The Student Playlist

Showcasing the Best New Music, Curating the Classics

Tag Damon Albarn

REVIEW: Gorillaz – ‘Song Machine, Season One: Strange Timez’ (Parlophone)

Never originally intended for a conventional album release, Gorillaz’ first Song Machine collection ‘Strange Timez’ is dazzlingly diverse yet emotionally coherent, a perfect soundtrack to a world going wrong outside.

CLASSIC ’90s: Blur – ‘Parklife’

Representing one of the commercial apexes of Britpop in the mid-Nineties, ‘Parklife’ was the realisation of Damon Albarn’s vision for Blur’s music.

REVIEW: Gorillaz – ‘The Now Now’ (Parlophone)

An introspective companion piece to last year’s ‘Humanz’, ‘The Now Now’ is a quiet triumph for Damon Albarn and Gorillaz but still comes nowhere near the heights of their glory years.

CULT ’90s: Blur – ‘Modern Life Is Rubbish’

While it may dwell in ‘Parklife’s shadow in terms of its wider popularity, ‘Modern Life Is Rubbish’ is the most indispensable album of Blur’s career, and formed a key thematic plank for Britpop.

REVIEW: Gorillaz – ‘Humanz’ (Parlophone / Warner Bros.)

Gorillaz’ first proper album in seven years, featuring a galaxy of guest stars, effectively re-boots their sound for 2017, though it’s not as distinctive as it once was.

PODCAST: May 2015 edition

Lauren James and Ed Biggs present their monthly round-up of new album releases, from the biggest rock, indie and pop acts to the best underground albums coming onto our radars, plus a handful of classic LPs from years gone by – click here to listen now! Alternatively, you can subscribe to our podcast by searching for ‘Student Playlist’ or ‘Laser Guided Melodies’ on the iTunes store, or by finding us on PodoMatic! The May

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CLASSIC ’00s: Gorillaz – ‘Demon Days’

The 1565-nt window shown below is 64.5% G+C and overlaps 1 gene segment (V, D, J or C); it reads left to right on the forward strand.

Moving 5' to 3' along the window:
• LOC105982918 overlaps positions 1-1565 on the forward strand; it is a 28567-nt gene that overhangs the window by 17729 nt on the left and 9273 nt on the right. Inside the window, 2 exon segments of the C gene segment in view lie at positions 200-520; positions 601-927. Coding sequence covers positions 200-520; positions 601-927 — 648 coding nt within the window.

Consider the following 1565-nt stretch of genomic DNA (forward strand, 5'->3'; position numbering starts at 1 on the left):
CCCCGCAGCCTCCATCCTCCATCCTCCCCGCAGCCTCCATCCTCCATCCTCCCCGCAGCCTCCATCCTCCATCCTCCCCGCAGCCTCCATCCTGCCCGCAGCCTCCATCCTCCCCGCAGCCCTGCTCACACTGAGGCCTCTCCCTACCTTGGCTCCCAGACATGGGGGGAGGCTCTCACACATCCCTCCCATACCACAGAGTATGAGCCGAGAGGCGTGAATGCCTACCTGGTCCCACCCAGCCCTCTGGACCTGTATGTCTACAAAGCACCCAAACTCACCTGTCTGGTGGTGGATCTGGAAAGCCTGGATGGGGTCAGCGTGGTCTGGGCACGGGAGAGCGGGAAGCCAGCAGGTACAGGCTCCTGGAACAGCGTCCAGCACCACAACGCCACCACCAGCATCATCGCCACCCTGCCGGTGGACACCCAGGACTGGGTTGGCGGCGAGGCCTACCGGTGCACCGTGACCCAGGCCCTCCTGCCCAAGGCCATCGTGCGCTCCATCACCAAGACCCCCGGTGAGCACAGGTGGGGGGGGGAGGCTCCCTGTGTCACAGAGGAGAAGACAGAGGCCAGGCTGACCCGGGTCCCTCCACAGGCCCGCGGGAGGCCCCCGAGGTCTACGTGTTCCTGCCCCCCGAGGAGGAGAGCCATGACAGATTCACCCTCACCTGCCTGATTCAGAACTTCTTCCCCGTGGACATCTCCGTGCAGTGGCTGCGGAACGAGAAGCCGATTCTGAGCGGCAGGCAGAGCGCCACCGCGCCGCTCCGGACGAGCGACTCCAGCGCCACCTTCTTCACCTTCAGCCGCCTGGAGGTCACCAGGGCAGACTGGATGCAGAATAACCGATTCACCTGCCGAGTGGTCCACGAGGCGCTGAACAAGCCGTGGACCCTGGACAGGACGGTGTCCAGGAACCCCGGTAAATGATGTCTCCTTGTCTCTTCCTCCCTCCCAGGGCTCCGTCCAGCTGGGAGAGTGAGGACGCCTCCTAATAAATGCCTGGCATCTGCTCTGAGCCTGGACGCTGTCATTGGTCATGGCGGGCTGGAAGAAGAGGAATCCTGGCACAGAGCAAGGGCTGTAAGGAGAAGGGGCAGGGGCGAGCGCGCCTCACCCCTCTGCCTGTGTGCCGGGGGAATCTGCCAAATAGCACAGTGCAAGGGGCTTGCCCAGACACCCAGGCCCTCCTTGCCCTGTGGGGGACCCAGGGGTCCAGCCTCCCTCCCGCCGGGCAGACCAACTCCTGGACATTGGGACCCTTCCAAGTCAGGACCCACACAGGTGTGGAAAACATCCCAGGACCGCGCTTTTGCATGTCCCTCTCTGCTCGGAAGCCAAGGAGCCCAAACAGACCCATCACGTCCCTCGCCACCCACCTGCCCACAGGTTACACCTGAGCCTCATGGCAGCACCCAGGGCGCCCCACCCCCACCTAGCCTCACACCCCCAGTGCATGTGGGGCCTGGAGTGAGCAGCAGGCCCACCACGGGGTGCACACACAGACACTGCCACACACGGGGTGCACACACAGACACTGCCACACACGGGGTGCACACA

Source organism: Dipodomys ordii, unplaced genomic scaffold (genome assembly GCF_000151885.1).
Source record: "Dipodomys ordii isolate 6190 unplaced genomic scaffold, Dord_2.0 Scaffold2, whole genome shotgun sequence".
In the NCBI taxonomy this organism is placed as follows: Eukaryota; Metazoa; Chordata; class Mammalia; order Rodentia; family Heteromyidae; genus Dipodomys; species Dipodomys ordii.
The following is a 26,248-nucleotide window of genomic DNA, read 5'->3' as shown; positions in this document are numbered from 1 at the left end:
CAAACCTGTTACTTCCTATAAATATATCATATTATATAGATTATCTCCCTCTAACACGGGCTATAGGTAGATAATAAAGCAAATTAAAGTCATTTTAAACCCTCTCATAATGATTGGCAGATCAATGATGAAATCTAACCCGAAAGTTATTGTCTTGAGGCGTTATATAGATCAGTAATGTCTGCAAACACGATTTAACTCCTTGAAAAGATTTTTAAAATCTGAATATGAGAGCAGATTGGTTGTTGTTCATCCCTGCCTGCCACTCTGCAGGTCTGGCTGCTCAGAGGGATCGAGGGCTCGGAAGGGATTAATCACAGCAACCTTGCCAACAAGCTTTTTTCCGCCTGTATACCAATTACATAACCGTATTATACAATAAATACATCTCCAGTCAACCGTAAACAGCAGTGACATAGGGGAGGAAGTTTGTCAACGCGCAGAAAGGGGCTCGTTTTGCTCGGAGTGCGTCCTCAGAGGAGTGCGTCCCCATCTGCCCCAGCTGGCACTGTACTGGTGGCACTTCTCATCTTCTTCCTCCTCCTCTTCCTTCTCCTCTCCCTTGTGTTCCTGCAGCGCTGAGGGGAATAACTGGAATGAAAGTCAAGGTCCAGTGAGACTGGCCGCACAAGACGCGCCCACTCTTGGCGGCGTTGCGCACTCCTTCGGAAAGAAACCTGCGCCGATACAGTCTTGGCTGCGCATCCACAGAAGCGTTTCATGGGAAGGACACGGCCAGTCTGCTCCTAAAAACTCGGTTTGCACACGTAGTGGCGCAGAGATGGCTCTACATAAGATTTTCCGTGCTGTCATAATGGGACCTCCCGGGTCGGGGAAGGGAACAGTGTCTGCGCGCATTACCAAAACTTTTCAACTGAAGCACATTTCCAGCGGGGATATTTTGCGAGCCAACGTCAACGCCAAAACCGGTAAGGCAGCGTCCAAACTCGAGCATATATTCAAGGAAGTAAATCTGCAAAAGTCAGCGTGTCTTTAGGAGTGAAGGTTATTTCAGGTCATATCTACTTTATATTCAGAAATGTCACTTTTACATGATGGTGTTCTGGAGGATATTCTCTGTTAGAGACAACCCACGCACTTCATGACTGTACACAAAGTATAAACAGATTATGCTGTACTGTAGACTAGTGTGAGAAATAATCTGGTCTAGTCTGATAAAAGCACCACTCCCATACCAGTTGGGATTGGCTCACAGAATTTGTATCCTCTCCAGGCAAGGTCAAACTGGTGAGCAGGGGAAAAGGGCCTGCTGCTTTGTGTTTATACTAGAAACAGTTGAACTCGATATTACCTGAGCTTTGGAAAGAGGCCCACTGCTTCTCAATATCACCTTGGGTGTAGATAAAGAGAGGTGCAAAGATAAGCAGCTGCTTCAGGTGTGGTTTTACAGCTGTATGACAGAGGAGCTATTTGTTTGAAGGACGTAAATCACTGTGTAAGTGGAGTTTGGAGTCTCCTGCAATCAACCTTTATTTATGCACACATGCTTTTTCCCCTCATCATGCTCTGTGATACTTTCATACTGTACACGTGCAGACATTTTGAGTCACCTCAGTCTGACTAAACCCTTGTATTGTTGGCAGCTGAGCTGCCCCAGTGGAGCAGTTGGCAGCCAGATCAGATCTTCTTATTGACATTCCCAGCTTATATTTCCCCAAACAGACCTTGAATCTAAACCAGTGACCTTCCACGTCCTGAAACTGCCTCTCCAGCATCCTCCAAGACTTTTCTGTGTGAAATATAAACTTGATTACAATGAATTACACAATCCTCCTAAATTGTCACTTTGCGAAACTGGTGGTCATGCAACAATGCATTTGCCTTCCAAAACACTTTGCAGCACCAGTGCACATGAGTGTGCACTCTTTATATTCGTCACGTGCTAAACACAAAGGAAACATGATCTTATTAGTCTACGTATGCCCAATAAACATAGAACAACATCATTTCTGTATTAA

by Ed Biggs It’s strange to think an album by a fictional band could have such a sizeable impact, but the 2005 album Demon Days by the animated group Gorillaz, the brainchild of Blur singer Damon Albarn and illustrator Jamie Hewlett, helped to shape the direction of pop music today. For all its undoubted creativity, the project’s self-titled 2001 debut ultimately felt a tad sterile, like a laboratory experiment with a

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REVIEW: Blur – ‘The Magic Whip’ (Parlophone)

by Ed Biggs The announcement of the first Blur album in over a decade, and the first with Graham Coxon since 1999, was one of the biggest music news stories of the first part of 2015. We’d had the big reunion (two of them), the emotional catharsis, the burying of hatchets, and for many, that would have been enough. But the existence of The Magic Whip seems to have solidified the

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FROM WORST TO BEST: Blur singles

With only a couple of days to go until the release of The Magic Whip, their first album in 12 years and first since 1999 with Graham Coxon, what better time to look back at the history of Blur. Starting life at a shambolic yet entertaining art-rock band called Seymour, they signed to indie label Food Records and released their first single ‘I Know / She’s So High’ in October

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